Sending and receiving email to a address is, under my guidelines, ok; going to google scholar to who (if anyone) is citing my dissertation is not allowed.  

How do I go about doing this?  And what can I expect to learn?  

The first thing I need to confront is difficult enough – how, as a practical matter, do I once again try to remove all uses of Google from my everyday activities?  I am teaching 3 classes this semester, and I regularly use google’s search, images, books, and scholar products in both my teaching and my research (when I have time to do research).  For example, I found on google maps (via wikipedia) and showed in class the view of Hven (the site of Tycho Brahe’s compound).  If you are using “satellite view,” you can zoom right in to see the ruins of his castle. You can also, of course, zoom out to see it in from a wider perspective.  My immediate task in this final day of February will be to find viable substitutes without disrupting my life too much.  This will include changing my defaults (including my browser, I am guessing, unless Safari has changed since last year) and, more generally, my habits–both browsing the web and using “google” as a verb (which I occasionally do, even though I feel weird about it).  

The second set of issues I need to confront are the main reason for the recurrence of my interest in this experiment: what does it mean to decide not to use google? Are there any generalizable lessons we can draw?  Why, to put it in different words, is this experiment significant?  Or to put it in the terms that my fellow survivors of the Johns Hopkins History of Science/Medicine/Technology colloquium would appreciate: so what?  I am consciously not taking an overly academic approach to this, i.e. footnotes and research and those sorts of troubling things.  Several people are taking google (and its presence or in some cases ubiquity in our lives) as a serious academic inquiry; to them I can contribute little more than subjective and anecdotal experience (and a few half-baked ideas). To wit – I see my experiment as occuring within several different settings.  For starters, google’s status has increased, as have the power and name-recognition of its executives and employees (I wonder how many googlers have left to work for Obama?), as have questions about whether the “googlization of everything” is a good thing.  For the most part, Americans want their creative energies to be expressed and channeled through private enterprise.  But  how much success is too much? How much power is too much?  These questions suggest the relevance of concepts such as monopoly, antitrust regulation, individual choice, and so on.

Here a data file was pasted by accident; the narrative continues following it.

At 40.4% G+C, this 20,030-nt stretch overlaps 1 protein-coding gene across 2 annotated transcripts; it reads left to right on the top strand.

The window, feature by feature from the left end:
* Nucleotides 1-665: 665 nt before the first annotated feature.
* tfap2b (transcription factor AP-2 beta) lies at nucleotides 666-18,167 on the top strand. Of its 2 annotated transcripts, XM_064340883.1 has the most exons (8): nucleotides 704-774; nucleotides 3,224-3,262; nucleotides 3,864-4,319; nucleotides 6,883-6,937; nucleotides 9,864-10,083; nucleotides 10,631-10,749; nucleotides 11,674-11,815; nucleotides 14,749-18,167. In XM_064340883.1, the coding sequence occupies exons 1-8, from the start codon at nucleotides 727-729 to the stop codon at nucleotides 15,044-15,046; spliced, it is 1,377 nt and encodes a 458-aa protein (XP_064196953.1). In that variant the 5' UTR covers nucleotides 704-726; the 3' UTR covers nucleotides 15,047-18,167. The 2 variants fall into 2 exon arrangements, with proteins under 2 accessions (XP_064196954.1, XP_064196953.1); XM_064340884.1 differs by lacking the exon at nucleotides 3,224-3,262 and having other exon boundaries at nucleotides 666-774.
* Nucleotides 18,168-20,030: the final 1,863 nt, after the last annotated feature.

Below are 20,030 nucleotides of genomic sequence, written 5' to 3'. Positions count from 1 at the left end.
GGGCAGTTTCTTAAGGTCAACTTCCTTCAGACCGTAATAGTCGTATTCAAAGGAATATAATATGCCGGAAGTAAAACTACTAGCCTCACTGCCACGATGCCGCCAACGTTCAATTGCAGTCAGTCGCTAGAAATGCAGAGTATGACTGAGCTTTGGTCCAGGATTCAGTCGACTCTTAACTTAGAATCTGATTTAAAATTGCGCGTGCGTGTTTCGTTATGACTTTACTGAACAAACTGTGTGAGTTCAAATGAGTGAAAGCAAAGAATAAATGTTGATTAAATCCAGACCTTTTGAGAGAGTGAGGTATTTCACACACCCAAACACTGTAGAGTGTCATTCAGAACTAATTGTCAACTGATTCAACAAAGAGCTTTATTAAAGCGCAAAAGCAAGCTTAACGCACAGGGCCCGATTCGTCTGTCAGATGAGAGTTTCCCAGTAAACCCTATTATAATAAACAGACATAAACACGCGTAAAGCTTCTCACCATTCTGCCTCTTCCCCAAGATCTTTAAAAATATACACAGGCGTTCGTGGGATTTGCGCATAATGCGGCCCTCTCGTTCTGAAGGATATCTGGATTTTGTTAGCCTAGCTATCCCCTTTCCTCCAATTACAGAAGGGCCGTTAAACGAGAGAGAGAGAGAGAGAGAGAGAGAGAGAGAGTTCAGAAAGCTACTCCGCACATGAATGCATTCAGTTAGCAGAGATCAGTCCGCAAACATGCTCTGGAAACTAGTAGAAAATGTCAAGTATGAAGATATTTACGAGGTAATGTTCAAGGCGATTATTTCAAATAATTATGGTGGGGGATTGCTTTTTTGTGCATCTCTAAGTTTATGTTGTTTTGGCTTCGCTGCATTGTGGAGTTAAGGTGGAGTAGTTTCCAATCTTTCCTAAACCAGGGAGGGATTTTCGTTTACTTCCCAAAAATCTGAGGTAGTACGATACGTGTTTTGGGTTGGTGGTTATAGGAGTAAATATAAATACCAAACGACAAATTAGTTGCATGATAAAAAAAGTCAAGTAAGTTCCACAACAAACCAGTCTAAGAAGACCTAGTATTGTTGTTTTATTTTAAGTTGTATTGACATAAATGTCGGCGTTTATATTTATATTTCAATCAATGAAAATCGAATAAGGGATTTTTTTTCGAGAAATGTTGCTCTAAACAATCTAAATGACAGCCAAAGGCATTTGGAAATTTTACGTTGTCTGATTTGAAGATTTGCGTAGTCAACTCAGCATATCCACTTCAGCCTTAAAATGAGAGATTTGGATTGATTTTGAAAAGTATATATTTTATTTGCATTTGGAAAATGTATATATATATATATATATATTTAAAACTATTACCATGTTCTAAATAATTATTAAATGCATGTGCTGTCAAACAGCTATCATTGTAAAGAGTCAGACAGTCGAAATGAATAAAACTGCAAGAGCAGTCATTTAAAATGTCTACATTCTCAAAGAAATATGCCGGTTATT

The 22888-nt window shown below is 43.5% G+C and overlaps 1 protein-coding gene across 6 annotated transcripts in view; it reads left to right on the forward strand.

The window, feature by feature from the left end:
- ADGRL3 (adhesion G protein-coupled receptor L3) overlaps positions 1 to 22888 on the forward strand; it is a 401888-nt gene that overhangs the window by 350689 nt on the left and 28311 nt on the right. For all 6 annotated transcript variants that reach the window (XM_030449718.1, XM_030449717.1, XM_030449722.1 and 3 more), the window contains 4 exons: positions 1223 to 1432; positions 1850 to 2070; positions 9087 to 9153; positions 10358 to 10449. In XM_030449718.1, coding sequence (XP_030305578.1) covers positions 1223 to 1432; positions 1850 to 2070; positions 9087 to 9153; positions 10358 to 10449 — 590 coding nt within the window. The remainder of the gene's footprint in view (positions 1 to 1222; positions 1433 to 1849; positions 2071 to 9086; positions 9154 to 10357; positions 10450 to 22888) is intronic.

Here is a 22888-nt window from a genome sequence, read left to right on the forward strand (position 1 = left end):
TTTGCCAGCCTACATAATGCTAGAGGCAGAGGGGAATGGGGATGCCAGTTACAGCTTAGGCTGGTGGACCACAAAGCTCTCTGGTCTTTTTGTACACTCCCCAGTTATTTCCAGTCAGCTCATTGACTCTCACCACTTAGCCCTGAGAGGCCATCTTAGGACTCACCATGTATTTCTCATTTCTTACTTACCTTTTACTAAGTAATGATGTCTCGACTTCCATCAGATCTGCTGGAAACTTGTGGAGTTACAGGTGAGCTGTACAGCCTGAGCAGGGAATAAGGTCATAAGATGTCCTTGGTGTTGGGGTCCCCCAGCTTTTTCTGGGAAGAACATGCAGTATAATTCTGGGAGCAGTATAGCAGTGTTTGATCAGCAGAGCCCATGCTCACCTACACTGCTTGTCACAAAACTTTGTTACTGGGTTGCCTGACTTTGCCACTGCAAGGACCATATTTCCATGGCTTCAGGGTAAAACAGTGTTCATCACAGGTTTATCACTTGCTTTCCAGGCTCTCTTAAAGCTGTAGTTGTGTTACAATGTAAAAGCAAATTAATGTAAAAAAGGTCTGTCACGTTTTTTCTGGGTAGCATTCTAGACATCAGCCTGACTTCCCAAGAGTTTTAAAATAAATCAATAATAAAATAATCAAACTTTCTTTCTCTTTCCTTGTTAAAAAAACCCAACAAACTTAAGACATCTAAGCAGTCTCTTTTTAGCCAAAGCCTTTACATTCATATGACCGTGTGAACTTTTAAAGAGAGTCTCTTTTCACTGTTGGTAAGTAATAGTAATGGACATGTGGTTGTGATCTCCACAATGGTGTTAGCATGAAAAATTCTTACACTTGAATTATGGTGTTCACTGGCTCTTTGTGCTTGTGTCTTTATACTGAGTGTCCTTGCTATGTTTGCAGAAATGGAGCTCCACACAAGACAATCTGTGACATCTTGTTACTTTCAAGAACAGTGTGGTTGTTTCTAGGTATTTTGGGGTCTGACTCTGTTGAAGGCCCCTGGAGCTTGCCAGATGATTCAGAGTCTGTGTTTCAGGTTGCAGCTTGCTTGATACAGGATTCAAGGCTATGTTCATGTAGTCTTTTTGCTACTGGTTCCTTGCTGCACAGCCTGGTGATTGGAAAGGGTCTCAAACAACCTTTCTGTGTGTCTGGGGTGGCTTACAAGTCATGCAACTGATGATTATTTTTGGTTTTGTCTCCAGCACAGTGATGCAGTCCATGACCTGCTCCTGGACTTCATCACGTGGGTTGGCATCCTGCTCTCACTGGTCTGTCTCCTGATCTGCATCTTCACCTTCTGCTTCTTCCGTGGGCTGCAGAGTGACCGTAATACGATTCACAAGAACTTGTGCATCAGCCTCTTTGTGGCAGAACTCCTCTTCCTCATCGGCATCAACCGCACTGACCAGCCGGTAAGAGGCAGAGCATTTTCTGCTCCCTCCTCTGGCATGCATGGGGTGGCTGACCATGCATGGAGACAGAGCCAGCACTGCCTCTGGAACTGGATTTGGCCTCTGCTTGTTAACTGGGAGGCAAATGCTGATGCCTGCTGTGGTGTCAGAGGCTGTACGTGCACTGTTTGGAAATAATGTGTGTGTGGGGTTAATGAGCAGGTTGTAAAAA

In order to address the “so what” question, it is also useful to look back at my entries from last year and reflect upon what I learned (thanks to Siva for pushing me to address this important question; I should have done so last March 31st or April 1st, but I got lazy and regressed into google-dom).  I should note that between April 2008 and now I have saved at least a dozen links to blogs or articles in the NY Times or New Yorker that speak directly to my little experiment.  One of the immediate lessons, then, is to recognize how much time it takes to blog and to engage issues in any sort of depth.  This google thing is my first and only experience with blogging, and I can think of several people who would be annoyed with me for spending any time on it at all, when I should be working on my book.  (If you’re reading this you know who you are, and we both know you’re right.)